LCHD chaplains bring peace in times of need

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FORT MADISON – At points in our lives the unknown can be daunting. The unexpected can cause anxiety and fears. When it comes to Hospice, end-of-life care can be uncharted territory for patients and their loved ones. The Hospice Chaplain looks to be not only spiritual guidance, but a friend a patient and their family may need to help them on this journey.

Lee County Health Department – Hospice is fortunate to have two Hospice Chaplains to work with families. Larry Wallingford, Living Water Assembly of God in Keokuk, recently joined the team in September 2017 as our Hospice Chaplain, and John Simpson, First Christian Church in Fort Madison, has been on the LCHD-Hospice Team since 2000.

“Having two chaplains as part of our hospice team allows us to better serve our client base,” said Teresa Gilbert, LCHD Hospice Program Director. “Both go above and beyond to assist our clients and their families.”

For Pastor Wallingford the call to be a Hospice Chaplain happened when he spoke with Gilbert at a funeral. He felt a calling to work with hospice, and made it known to Gilbert. “I believe I have the skill set, compassion, growth, maturity and integrity to serve in the position, and so far it has been an enjoyable experience working with the hospice team.”

When Pastor Simpson arrived in Fort Madison, as a new pastor he was called on to see if he would have any interest in serving on the hospice team. “I was intrigued by the offer, however being the new guy in town I wanted to get my bearings with my new church and my new community, so I agreed to help out on an as-needed basis.” Simpson said.

He has been called on many times to talk with families, and to participate in the Hospice Tree of Love ceremonies.

Starting the Conversation

Part of the hospice journey for a chaplain involves the navigation of finding a commonality between them and the patient and family. Both Simpson and Wallingford agree that they will spend time just letting the patient do the talking. Asking questions about how they met their spouse, how long they’ve lived in the area, what sort of work they did – all these seem to bring people together and to ease into possibly more difficult topics like dying and heaven. “I want them to feel safe in sharing whatever they have on their mind and in their heart,” states Wallingford. “I try to focus on the basic needs of every person is loved and wants to be loved, and also valued and cared for. If I am able to do that then we find that common ground.”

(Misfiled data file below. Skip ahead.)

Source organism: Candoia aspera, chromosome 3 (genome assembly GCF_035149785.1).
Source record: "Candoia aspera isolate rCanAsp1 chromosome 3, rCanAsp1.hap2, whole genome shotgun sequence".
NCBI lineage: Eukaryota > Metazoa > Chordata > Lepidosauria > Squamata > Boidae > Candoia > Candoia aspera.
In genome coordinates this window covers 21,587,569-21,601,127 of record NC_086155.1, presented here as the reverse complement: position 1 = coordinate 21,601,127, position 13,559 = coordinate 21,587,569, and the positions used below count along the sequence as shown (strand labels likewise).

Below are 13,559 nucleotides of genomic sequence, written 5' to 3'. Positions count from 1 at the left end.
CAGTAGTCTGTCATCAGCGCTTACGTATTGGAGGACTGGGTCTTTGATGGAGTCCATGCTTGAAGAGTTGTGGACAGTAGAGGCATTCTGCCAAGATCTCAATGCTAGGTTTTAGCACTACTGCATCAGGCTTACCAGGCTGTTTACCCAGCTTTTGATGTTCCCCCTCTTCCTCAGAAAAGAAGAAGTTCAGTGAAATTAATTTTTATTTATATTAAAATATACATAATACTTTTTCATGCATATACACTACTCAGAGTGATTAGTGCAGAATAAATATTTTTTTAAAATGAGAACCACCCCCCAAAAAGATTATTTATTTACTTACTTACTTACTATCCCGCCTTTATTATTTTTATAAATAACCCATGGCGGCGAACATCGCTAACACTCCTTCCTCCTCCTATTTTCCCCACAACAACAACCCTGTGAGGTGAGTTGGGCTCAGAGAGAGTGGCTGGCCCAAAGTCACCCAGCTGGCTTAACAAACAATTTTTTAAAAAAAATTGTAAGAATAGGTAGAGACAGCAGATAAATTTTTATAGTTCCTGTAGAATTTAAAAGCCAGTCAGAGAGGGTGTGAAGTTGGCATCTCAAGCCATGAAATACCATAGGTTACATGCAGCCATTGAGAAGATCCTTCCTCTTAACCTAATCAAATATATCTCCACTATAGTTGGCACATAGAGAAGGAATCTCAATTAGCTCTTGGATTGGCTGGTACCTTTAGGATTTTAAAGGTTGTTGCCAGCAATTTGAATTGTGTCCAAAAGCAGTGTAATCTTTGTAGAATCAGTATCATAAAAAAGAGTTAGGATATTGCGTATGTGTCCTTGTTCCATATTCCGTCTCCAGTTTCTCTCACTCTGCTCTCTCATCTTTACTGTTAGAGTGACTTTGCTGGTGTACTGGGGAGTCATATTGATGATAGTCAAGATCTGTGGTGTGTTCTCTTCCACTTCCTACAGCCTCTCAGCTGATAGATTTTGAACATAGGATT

Simpson says he loves a good story. “I try to get them to share memories. The more they talk, the better I like it.” He also tries to bring the family in on the conversation. He has watched children learn things about their parents that they didn’t know about. “It truly is a remarkable thing how at this point in their journey they are still learning new things about each other. Memories that they can carry with them.”

The Elephant in the Room

For some, hospice can be a realization of what is to come. For those who practice a religion, and for those who don’t, entering hospice can bring up the “what’s next” question.

“I don’t avoid the subject of death, nor do I focus on it entirely,” Simpson said. “I let them tell me their feelings, share their faith traditions, and how they feel about things, particularly about dying.”

It is sort of that elephant in the room. The subject that should be discussed, but the one many don’t want to. Simpson keeps in mind that death is the one thing everyone has in common.

For those who haven’t practiced their religion in a while, and for those who don’t believe, the LCHD-Hospice Chaplains are still available for those who would like to visit.

Simpson said he will ask a family if they would like to pray.

“Some take me up on the offer, and some don’t, which is completely fine,” he said.

Wallingford has had families who wish to pray about non-related hospice issues. He feels that at this stage of life some feel forgotten.

“I’ve only worked in hospice for a short time, but even for their families, there is a sense of being overlooked.” Wallingford said, “So I try to send a note so they know I’ve remembered them, and that I am praying for them.”

Celebration of Life

As pastors, they see firsthand working with families through the lifespan. Meeting with a young couple who is preparing for marriage. Then seeing that couple start a family and seeing families grow through the many celebrations of life, including the celebration of life at a funeral. For Wallingford, working in hospice has taught him to slow down and take time to value life, and that is something he tries to express in his visits.

“Life is so short. It’s here and then it’s gone.” he said, “It’s amazing what a short phone call, a note, a card, or a short visit does to encourage people at the end of their life.” Those small gestures mean something not only to the patient, but to the family as well.”

Simpson said no matter the path one takes the end is the same for everyone.

“In my position as a pastor, and as a hospice chaplain, we are invited into the personal lives of one’s life journey. It may be toward the end of that journey, but we are still on the path together,” Simpson said.

Lee County Health Department – Hospice began offering hospice services in 1989; making them the first hospice in Southeast Iowa. They serve Lee, Des Moines, Henry, Van Buren counties in Iowa, and Hancock and Henderson counties in Illinois. For more information on the Lee County Health Department-Hospice services call (319)372-5225 or visit

John Simpson and Larry Wallingford, Lee County Health Department-Hospice Chaplains, enjoy visiting with families in hospice about their life and memories.

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